Before India’s independence, Veraval was a part of the Princely State of Junagadh. But at the time of Independence, its ruler, Nawab Mahabat Khanji III, decided to accede to Pakistan, claiming easy access to the country via sea. India refused to accept his decision and on 12th November 1947, Sardar Vallabhbhai Patel, India’s then Home Minister, NV Gadgil, Minister for Public Works, and Munshi, accompanied by the Indian Army went to Junagadh and got it to join the Indian Union. By then, the Nawab had fled to Pakistan.

During this visit, Sardar Patel saw the ruined state of the Somnath Temple and expressed a wish that it be reconstructed as an active temple. Some Congress leaders opposed the idea, suggesting that it be handed over to the Archaeological Survey of India and preserved as a historical monument.

However, the idea to rebuild the historic shrine received Gandhi’s support and he proposed that funds be raised from the public, so that the government would not be involved in a religious project.

But the quest for rebuilding the temple suffered a setback when Gandhi and Patel died, in 1948 and 1950, respectively. Now, the responsibility rested on the shoulders of Munshi and Gadgil, who faced strong opposition by the then Prime Minister, Jawaharlal Nehru. He was totally opposed to Congress ministers being involved in a temple project.

But Munshi was adamant. He saw the temple not only as an ancient monument but as a symbol of India’s identity, one that had been battered and needed rebuilding.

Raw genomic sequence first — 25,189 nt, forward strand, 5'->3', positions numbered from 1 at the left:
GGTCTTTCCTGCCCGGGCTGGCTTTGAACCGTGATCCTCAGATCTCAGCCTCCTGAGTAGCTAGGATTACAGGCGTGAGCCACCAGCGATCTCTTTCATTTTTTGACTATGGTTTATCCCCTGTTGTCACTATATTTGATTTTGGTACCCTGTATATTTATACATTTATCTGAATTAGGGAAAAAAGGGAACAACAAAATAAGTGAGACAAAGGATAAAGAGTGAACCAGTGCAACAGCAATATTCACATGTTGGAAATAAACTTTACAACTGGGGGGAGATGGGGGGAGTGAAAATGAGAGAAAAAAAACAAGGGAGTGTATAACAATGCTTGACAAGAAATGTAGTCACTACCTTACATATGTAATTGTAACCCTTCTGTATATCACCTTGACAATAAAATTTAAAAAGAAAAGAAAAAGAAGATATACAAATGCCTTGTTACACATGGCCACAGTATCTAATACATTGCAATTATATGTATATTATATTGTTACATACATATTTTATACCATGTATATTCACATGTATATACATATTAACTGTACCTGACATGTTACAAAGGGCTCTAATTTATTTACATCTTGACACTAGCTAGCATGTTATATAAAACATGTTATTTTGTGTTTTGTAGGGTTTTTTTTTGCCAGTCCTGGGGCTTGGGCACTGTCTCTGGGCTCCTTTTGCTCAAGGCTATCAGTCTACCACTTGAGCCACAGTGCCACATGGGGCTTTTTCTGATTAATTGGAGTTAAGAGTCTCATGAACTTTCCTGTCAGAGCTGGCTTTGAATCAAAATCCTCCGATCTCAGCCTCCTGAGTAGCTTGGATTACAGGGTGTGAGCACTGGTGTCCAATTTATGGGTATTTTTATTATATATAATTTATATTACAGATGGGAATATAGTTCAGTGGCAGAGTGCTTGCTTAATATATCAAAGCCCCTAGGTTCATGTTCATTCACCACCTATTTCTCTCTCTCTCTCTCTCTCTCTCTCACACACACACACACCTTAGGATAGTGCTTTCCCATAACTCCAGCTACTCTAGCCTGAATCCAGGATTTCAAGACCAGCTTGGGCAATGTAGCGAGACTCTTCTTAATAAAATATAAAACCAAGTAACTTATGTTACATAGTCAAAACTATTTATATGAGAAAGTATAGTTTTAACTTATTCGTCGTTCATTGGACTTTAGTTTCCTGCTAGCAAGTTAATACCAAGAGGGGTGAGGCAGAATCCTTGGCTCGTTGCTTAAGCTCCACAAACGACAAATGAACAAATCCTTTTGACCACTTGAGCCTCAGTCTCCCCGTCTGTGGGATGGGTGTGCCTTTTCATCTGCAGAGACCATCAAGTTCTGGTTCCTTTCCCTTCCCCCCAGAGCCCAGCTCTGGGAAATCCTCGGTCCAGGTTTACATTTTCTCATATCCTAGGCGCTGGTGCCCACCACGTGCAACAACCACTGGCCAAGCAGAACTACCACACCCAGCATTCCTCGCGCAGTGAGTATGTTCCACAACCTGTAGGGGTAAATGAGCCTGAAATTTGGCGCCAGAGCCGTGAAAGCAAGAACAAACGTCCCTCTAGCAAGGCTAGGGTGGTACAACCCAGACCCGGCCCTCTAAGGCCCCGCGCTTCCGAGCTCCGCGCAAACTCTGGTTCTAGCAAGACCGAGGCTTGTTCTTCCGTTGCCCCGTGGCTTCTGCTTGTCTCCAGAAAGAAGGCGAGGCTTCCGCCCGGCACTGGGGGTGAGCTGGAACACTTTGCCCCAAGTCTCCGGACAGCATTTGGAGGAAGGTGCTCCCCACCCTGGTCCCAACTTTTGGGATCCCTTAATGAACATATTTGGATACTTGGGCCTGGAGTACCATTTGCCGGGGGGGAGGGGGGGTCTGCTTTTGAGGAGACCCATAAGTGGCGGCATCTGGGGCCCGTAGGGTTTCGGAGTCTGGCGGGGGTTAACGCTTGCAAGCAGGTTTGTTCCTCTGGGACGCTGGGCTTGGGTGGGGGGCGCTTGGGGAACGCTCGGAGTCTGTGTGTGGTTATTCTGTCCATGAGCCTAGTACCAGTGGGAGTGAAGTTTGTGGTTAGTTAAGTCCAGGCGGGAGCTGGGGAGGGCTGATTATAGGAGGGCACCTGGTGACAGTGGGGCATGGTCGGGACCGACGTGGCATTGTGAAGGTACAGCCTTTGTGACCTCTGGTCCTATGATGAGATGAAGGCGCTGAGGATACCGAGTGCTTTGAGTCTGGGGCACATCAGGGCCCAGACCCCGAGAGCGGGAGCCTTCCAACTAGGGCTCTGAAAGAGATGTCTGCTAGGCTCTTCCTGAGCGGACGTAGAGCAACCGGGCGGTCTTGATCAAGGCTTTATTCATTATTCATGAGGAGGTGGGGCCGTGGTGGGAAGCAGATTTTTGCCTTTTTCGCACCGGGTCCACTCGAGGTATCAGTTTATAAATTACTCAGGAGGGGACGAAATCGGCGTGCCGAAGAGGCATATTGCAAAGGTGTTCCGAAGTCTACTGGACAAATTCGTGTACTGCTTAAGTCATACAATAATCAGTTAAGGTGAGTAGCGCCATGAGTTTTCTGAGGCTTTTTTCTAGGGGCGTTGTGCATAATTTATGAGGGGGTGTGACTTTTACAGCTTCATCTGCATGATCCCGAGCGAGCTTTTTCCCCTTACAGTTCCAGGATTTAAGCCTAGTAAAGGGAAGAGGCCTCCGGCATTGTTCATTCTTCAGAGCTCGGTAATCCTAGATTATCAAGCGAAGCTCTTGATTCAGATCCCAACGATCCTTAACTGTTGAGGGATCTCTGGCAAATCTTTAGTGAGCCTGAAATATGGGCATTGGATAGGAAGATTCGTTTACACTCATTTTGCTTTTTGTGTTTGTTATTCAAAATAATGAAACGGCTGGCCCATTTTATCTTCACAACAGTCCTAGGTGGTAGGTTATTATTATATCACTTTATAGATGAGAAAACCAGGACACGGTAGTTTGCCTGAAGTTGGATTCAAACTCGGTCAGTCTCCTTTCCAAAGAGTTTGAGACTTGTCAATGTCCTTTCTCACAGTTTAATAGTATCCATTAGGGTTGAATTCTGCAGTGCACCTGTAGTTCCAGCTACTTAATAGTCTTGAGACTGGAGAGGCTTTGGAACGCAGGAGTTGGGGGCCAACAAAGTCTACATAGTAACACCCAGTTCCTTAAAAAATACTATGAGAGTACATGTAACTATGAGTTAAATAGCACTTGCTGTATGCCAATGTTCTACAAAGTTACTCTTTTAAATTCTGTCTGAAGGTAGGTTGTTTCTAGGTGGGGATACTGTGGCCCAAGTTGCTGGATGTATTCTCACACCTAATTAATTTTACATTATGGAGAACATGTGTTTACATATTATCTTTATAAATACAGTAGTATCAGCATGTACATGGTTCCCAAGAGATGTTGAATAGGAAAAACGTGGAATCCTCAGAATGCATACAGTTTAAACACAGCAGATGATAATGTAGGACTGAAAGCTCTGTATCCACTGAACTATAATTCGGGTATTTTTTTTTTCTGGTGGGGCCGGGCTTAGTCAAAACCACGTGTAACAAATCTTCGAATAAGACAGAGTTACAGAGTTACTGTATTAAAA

“Desecrated, burnt and battered, it still stood firm – a monument of our humiliation, and ingratitude. I can scarcely describe the burning shame which I felt on that early morning as I walked on the broken floor of the once-hallowed sabha mandap, littered with broken pillars and scattered stones. Lizards slipped in and out of their holes and the sound of my unfamiliar steps, and Oh! The shame of it! – an inspector’s horse, tied there, neighed at my approach with sacrilegious impertinence.”

Munshi had referred to the temple and its desecration in one of his works in 1922, and how he felt. This was an opportunity to do something about it. Thus, in May 1951, Rajendra Prasad, the first President of India, on Munshi’s invitation, performed the installation ceremony for the temple.

After Independence, Munshi was appointed Agent-General to the princely state of Hyderabad, where he served until its accession to the Indian Union in 1948. He also served as Minister of Agriculture and Food (1950-1952).

This event is still observed and Munshi is given due credit as the stamp issued in his honour by the Government of India depicts trees on it.

In 1959, Munshi left the Congress over ideological indifference over incoherent fiscal policies that he believed consisted of intellectual stagnation and co-founded the Swatantra Party along with C Rajagopalachari. But the party soon waned after some initial success. However, Munshi continued to hold prominent positions in prestigious institutions such as the Indian Law Institute, Delhi, and the All-India University Teachers and Students Camp, an institute of the Bharatiya Vidya Bhavan. During his final years, he established the Mahila Mandal School on the Bhavan’s College campus in Andheri, Mumbai. He passed away on 8th February 1971 at the age of 83.

Munshi’s legacy lives on in the many books he wrote and institutions he set up. K M Munshi was truly one of the architects of modern India.

Source : Google/LIVE HISTORY INDIA